Chris Hemsworth reveals the comedy movies that inspired the tone of Taika Waititi's Thor: Ragnarok. Hemsworth's tenure as Thor, the God of Thunder, had had its ups and downs ever since the character debuted in Kenneth Branagh's 2011 film, Thor. That movie established the character's traditional Shakespearean tone. And while that movie is positively regarded amongst general audiences, it's fair to believe that the film - and its sequel, Alan Taylor's Thor: The Dark World - bogged down the character. So, Hemsworth wanted a change.
Waititi's bold pitch for Thor 3 took Marvel Studios - and studio president Kevin Feige - by surprise, particularly his use of Led Zepplin's "Immigrant Song" and how that defined his vision for the Asgardian superhero. What's more, Waititi's unique comedic style resonated with Hemsworth, and the two pushed for more comedy in the movie. As it turns out, it worked. Ragnarok is currently the MCU's highest-rated movie according to Rotten Tomatoes. And now, Hemsworth has revealed what brought about the decision to bring include more humor in Ragnarok.
Related: Why Thor Got a Haircut For Ragnarok
Thor: Ragnarok hits U.S. theaters this weekend, and Hemsworth has been busy doing the talk show circuit to promote the new film and explain how it's different from the other Thor movies as well as the other Marvel movies. The actor told Jimmy Fallon on The Tonight Show that he grew bored with Thor over the years and that his experience working on Saturday Night Live and Paul Feig's Ghostbusters convinced him to make Ragnarok more comedic.
"I did Saturday Night Live, I did Vacation, did Ghostbusters, and kind of was having fun improvising, and then thought, ‘God, we could do more of that in Thor.' And thankfully, the Marvel guys said, ‘Yeah, go for it’ - and we did. And I got to say, laughing for six months, shooting the movie, and mucking around with your mates, is the best way to go to work, if you can even call it that."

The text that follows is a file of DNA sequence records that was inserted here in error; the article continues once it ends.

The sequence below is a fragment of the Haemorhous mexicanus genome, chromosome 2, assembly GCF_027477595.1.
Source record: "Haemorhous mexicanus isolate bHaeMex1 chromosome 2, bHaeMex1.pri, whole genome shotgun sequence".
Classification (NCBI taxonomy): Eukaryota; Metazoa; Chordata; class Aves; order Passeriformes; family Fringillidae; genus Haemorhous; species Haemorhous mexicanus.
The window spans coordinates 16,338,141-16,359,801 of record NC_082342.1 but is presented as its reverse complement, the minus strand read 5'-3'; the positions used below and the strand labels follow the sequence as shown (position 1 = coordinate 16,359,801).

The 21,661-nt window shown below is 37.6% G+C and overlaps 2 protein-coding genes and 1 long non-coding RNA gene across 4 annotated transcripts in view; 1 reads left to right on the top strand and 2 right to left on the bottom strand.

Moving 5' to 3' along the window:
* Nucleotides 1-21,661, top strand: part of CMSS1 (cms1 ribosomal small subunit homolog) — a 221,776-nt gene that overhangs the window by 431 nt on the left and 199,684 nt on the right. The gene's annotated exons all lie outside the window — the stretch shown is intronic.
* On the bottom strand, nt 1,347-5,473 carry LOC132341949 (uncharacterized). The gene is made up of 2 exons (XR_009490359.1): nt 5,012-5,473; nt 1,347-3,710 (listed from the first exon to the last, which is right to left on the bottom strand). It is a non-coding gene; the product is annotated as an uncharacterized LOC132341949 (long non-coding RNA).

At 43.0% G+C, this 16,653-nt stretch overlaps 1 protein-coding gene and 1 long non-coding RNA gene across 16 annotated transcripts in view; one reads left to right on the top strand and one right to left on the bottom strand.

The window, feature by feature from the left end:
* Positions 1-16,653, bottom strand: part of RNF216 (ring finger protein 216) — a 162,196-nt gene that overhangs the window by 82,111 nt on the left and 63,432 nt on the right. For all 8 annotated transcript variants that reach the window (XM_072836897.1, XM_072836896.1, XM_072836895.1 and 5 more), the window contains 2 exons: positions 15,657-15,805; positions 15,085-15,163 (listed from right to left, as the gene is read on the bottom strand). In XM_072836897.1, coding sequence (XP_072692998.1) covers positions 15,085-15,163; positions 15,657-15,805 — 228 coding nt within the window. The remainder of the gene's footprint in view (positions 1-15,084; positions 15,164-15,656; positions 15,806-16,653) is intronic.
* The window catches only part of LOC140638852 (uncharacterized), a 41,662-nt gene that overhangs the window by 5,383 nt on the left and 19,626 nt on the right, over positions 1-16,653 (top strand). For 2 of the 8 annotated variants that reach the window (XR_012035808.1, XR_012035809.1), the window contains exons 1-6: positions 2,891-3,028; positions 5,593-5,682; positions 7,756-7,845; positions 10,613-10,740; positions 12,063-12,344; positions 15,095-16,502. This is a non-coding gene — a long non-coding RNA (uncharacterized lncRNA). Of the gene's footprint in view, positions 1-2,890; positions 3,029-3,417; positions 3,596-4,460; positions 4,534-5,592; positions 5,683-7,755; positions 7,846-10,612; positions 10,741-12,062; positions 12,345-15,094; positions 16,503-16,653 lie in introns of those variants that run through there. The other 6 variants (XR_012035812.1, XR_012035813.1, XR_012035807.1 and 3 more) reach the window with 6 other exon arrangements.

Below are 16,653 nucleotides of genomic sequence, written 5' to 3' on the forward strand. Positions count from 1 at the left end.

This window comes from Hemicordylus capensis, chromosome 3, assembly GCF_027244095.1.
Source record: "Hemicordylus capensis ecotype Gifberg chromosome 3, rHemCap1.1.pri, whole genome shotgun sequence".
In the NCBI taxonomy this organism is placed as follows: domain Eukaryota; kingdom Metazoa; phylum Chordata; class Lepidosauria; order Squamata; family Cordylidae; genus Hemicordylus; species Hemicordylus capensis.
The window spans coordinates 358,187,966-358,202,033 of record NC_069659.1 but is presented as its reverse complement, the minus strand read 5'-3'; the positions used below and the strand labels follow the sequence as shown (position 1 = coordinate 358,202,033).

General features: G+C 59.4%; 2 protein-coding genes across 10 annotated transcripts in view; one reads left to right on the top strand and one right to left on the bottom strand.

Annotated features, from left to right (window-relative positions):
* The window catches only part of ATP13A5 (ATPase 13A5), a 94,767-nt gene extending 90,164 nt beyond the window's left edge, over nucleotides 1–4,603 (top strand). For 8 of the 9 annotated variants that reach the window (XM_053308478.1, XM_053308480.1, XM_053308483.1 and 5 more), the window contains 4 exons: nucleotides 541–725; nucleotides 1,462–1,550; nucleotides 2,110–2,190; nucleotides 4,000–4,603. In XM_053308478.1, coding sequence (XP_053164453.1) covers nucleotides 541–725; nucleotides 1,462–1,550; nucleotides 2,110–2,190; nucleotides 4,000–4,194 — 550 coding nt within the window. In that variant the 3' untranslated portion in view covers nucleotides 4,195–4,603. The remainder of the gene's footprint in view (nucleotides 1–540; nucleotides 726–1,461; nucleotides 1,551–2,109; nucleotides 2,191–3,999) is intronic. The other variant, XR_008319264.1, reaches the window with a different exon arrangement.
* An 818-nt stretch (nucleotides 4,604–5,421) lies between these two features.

Ragnarok is certainly being branded a comedy movie, above all else, but that doesn't mean it's without its fair share of drama. After all, the God of Thunder suffers losing his trusty hammer, Mjolnir, quite early on, as depicted in the movie's trailers and promos. Of course, the comedic aspect is only part of the character's "rebirth" in Ragnarok, which is also bolstered by Thor's signature golden locks being cut off following his capture by Valkyrie - an essential part of the film's marketing strategy.
Thor: Ragnarok may successfully exhibit Hemsworth's comedic abilities, but only time will tell if the character's newfound sense of humor will carry over to other films, particularly Anthony and Joe Russo's Avengers: Infinity War.
Source: The Tonight Show
- Thor: Ragnarok (2017) release date: Nov 03, 2017
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